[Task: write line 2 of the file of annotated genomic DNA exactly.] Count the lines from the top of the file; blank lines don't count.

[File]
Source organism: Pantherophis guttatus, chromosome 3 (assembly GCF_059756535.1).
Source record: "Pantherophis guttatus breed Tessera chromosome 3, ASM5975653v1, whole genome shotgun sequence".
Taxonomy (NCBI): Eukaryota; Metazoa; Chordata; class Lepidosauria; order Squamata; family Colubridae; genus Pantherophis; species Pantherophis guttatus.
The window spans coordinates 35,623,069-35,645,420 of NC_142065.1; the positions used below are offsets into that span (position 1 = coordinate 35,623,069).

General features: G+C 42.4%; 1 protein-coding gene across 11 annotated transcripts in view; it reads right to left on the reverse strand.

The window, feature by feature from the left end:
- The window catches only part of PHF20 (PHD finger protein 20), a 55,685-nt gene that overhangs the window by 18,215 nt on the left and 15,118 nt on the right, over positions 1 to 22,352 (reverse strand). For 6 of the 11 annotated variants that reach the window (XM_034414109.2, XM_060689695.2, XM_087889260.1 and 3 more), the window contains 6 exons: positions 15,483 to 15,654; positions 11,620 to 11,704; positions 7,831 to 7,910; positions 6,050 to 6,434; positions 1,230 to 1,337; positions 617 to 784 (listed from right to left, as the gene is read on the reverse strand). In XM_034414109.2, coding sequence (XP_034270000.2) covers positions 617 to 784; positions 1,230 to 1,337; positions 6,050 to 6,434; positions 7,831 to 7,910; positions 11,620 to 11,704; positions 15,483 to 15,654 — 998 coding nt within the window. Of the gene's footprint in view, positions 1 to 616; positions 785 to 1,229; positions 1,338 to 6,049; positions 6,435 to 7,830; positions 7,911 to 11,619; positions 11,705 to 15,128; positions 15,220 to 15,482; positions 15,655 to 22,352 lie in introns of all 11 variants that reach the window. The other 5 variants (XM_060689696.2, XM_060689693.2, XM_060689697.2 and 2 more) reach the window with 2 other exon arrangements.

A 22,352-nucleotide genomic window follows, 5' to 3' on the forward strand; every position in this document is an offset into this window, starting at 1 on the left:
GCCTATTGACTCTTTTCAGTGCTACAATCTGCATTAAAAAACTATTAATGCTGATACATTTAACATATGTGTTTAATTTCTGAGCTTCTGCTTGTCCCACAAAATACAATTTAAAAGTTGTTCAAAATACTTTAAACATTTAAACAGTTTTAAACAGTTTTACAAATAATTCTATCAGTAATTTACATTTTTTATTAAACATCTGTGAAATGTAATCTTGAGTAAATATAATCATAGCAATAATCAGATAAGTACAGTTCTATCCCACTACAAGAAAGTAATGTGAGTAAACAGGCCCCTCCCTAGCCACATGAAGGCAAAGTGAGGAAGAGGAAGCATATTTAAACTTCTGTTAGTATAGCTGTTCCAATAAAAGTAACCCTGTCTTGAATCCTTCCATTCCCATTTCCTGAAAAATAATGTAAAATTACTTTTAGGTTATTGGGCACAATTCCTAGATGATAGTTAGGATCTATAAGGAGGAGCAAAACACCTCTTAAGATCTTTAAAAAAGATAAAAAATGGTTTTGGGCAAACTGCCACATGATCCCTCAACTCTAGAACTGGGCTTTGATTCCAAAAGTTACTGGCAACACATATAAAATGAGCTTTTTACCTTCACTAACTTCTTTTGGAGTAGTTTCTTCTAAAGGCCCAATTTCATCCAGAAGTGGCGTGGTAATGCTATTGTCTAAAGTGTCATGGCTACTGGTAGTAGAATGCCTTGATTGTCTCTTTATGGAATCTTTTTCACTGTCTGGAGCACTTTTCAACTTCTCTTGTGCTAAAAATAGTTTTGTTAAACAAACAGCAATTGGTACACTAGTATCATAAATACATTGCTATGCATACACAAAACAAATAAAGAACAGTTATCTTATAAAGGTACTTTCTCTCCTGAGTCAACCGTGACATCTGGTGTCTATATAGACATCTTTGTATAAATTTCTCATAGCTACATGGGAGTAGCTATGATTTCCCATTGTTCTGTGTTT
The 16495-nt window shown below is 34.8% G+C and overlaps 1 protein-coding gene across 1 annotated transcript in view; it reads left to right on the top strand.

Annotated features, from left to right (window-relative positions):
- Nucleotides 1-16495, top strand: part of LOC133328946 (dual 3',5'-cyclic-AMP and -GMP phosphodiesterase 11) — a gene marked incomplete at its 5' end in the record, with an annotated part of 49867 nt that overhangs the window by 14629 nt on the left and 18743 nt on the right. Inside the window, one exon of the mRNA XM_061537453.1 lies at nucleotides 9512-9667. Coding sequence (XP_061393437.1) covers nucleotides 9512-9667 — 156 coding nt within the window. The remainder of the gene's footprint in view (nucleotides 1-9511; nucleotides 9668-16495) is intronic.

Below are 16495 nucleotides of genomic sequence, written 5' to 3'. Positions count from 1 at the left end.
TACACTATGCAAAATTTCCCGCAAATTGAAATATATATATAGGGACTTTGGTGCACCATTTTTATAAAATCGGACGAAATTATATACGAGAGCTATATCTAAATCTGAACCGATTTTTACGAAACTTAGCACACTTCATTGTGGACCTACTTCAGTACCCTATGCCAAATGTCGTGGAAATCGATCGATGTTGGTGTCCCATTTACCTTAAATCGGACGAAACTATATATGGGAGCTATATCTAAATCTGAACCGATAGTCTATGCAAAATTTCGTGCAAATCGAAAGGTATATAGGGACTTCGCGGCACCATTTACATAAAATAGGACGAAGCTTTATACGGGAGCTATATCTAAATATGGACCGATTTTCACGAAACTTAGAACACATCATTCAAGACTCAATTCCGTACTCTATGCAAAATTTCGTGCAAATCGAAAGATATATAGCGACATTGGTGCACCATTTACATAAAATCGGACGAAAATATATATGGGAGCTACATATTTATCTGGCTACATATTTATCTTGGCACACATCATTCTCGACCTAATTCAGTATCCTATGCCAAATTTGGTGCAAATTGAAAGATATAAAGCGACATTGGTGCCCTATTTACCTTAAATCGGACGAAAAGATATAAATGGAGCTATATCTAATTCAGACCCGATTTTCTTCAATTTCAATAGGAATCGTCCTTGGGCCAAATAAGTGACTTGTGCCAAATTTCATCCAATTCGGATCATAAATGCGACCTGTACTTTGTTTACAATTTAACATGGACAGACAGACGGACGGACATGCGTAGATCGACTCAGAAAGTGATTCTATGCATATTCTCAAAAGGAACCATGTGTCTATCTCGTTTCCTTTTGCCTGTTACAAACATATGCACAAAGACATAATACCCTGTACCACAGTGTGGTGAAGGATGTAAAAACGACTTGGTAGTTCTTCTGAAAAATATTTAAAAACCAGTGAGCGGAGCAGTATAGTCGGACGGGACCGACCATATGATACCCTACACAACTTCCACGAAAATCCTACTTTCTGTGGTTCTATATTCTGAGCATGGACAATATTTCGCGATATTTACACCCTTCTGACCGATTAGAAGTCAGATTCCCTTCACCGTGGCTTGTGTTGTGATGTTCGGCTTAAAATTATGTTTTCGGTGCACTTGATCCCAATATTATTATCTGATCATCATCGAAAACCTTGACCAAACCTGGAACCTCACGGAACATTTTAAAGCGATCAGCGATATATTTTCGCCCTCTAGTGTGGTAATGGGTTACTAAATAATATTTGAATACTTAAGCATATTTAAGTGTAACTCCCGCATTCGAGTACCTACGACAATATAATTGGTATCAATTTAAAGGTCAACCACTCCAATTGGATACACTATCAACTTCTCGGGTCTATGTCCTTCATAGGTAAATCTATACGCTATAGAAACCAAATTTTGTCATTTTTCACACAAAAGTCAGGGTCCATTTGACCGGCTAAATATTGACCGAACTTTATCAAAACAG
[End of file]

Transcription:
Source record: "Pantherophis guttatus breed Tessera chromosome 3, ASM5975653v1, whole genome shotgun sequence".